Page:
Electronic Thesis/Dissertation


"Current Topics on Bridge Engineering" Open Access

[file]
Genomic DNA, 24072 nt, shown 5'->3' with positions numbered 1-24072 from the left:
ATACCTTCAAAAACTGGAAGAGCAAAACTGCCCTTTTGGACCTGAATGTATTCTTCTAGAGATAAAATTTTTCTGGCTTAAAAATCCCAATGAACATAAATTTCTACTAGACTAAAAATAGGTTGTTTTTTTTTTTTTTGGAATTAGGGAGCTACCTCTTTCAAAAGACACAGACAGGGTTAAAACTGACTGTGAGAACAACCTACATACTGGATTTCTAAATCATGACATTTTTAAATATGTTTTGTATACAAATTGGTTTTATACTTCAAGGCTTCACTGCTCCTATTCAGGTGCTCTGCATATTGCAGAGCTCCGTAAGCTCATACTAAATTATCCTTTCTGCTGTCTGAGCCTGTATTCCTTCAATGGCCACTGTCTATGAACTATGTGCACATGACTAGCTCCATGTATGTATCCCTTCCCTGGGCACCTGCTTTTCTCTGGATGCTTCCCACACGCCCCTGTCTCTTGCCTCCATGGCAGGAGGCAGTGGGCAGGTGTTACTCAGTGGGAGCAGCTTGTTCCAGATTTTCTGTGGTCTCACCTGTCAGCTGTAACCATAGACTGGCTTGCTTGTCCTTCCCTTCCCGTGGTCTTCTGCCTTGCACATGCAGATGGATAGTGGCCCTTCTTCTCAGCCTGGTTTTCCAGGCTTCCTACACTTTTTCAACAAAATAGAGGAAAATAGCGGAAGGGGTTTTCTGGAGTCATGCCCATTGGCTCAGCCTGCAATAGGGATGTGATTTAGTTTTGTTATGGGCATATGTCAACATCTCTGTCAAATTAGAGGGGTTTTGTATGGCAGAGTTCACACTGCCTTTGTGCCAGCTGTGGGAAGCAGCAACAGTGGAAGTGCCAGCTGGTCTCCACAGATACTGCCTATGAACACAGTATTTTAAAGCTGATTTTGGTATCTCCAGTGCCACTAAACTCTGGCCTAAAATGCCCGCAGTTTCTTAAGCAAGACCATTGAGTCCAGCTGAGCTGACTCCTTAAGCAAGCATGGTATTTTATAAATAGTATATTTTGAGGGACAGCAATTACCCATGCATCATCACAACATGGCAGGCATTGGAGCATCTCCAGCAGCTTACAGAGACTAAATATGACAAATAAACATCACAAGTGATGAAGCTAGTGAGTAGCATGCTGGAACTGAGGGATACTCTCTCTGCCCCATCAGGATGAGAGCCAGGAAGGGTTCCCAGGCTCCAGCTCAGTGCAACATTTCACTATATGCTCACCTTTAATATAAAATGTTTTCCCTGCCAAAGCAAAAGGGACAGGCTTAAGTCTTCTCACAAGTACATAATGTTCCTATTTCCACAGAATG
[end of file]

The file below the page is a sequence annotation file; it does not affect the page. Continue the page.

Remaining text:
Nowadays, engineers are challenged to provide economic solutions that could be implemented within minimum schedules. Also, higher security levels are in need.One of the most time consuming tasks in a bridge project is the construction of the superstructure. Precast full-depth concrete deck panels used with prestressed concrete girders could improve the time schedule for this task. A connection system using 1-1/4" diameter steel double-headed studs is proposed to provide composite behavior to the deck/girder system. Six specimens were tested under direct tension to test the capacity of the connectors to provide their full strength in order to achieve the composite behavior. Results showed that the connection provides the adequate capacity if additional reinforcement is placed next to the connectors. Non-linear finite element simulations were also performed to analyze the failing mechanism and to validate the results.Used to estimate long-term deflection, the "Precast Concrete Institute multiplier method" has not been updated since 1977. A parametric investigation was performed to develop refined multipliers for prestressed concrete girders considering different concrete strengths, two different codes and different time stages for the girders placement. A time-step method that considers the advances in concrete such as creep, shrinkage and relaxation formulations was used to estimate deflection at different stages and for comparison with the original multipliers method.Terrorist attacks and openness of bridges increased the need to evaluate their vulnerability to events such as impact and to include their effects into the design. Analytical and experimental investigation was conducted to study the vulnerability of bridge girders under impact loads. A displacement-based procedure was modified to predict the velocity of a mass that will cause a specific damage level in a reinforced concrete element. Moment-curvature relations that consider strain rate effects and nonlinear load deformation relations were developed. A single degree of freedom system was used to develop nonlinear shock spectra that correlate the peak dynamic impact force with the peak force of an equivalent static linear system. Nine reinforced concrete beams were tested under lateral impact for different damage levels. To estimate the impact velocities a Monte Carlo simulation was also performed.

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